By Iqbal Thokan
Continuously learn something new and relevant every day and share it with those around
There once lived a genius who was considered the most influential physicist of the 20th
century and he said “Intellectual growth should commence at birth and only cease at
death”, Albert Einstein.
What Einstein, in my view, was alluding to was the fact that learning is an indispensable part
of our growth, survival and existence and this goes for both the individual as well as the
collective (within our business or organisation).
Today, we are constantly learning, whether it be visually, through the videos and images we
are constantly bombarded with on social media, or by listening, through seminars or talks,
or by just doing. Whichever learning style we prefer, we need to ensure that the learning is
relevant and beneficial to us, what we stand for and what we are doing.
The key to learning something new is to be able to absorb it and truly understand it, its
implications, its usefulness and its application. This way we are able to stay self-motivated,
expand our skill set, and also identify and develop future opportunities.
Continuous learning allows us to avoid stagnation and to grow to reach our full potential.
For our businesses, the right knowledge helps us prepare for the unexpected or at least
have some sort of plan. Take COVID19 for example, while we are still not sure of its impact,
leadership with the right knowledge can make the right decision. In South Africa we have a
large pharmaceutical chain store called Clicks and in a recent article in the financial mail, the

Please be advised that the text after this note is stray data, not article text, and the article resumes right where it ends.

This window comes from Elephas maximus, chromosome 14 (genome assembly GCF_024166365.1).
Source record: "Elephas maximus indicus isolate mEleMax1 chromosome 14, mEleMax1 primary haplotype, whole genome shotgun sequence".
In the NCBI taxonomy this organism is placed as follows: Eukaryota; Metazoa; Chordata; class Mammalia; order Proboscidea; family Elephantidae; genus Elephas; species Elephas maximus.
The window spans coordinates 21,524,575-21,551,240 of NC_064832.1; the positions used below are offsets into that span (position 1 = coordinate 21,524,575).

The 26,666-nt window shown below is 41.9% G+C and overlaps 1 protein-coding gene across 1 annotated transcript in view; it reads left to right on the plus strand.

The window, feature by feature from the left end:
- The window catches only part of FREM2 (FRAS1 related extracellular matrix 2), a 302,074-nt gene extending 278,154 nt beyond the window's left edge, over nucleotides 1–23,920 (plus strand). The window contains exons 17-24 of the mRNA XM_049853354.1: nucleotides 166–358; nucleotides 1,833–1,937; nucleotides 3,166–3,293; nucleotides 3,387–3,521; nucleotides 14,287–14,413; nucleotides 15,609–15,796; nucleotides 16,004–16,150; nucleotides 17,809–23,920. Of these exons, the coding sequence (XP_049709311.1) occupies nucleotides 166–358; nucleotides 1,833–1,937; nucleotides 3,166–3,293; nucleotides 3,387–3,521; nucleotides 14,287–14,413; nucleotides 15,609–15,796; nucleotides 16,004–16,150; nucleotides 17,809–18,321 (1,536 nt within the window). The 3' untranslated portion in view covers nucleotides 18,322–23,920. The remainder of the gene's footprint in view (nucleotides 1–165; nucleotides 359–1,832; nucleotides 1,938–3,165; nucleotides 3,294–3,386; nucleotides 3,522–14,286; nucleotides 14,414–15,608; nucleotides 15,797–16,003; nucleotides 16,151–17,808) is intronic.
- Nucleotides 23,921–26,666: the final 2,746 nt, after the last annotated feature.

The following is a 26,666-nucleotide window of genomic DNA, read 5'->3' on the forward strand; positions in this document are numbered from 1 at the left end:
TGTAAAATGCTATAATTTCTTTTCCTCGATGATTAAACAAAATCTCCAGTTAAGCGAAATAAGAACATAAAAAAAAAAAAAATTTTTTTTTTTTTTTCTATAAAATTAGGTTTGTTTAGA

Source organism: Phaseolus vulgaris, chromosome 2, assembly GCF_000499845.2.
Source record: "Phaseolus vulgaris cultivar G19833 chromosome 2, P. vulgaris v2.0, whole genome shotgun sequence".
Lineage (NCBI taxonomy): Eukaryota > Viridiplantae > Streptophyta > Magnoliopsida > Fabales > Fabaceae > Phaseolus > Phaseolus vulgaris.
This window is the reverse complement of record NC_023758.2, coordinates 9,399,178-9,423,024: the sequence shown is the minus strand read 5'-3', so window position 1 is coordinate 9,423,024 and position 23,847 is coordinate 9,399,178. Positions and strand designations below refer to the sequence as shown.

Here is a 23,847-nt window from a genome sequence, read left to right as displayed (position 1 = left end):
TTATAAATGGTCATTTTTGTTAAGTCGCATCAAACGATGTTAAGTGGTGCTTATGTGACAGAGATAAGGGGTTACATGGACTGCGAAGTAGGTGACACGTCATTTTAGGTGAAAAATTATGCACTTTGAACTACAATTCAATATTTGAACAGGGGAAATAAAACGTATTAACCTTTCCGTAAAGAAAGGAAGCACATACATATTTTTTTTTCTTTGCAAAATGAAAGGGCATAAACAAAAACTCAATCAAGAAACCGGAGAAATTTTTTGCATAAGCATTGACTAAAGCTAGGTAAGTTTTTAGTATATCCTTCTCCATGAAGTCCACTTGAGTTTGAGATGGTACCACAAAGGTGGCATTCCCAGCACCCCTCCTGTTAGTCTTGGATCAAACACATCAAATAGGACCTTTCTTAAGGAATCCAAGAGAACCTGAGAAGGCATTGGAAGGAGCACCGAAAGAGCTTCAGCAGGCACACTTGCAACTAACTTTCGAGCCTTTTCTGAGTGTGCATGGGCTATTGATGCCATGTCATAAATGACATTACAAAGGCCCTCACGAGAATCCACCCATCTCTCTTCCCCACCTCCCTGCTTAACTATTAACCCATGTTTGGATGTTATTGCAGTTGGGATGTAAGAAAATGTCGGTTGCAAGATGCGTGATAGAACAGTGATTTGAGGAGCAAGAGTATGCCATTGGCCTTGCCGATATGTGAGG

CEO was quoted as saying, “we didn’t start planning for COVID19 when it hit SA, we started
when it hit China”. This proved to be very valuable for the group as it allowed them to
increase their inventory in anticipation of the pandemic which in turn assisted them with
sales as well as generating cash for what we now know is going to be a tough couple of
Acquiring the right knowledge helps us to stay relevant in a time of constant and drastic
change. As the ancient Greek philospher Heraclitus once said “the only thing that is constant
is change”. By acquiring new relevant knowledge, we are able to change our perspective
and attitudes and this allows us to view challenges in a new, unique and different way.
Relevant learning helps us to be innovative and find new solutions to new or existing
problems, it also allows us to boost our confidence by improving on our capabilities and
strengths. But more importantly it allows us to change our perspective
However, as business owners and leaders, learning new knowledge shouldn’t only be about
us as the individual, it should also be about those around us, especially those within our
business. The ability to share our knowledge is what makes us great leaders.
By sharing our knowledge, we empower the people within our business so that our business
can have the competitive edge. It also allows us to work faster and smarter as we now have
more people on the same page, and rather than getting external experts we can now rely on
internal resources to assist us with the expertise we need.
Knowledgeable employees are better equipped to assist customers and increase customer
satisfaction in our businesses and are more productive as they feel more appreciated.
Sharing knowledge does not stop with those close to us, but we could also share knowledge
within the industry to assist it grow. To share how this works I want to introduce you to a
famous South African who is making strides in trying to make the world a better place. After
having spent most of his young life in South Africa, Elon Musk left South Africa at 17 to avoid
mandatory service in the South African Military. After pursuing many successful companies,
one of them being PayPal, Musk co-founded Tesla Motors in 2003 with a vision to create
affordable mass produced electric cars. One of the things Musk understood was that Tesla
could not grow the electric car market on its own as the market required large amounts of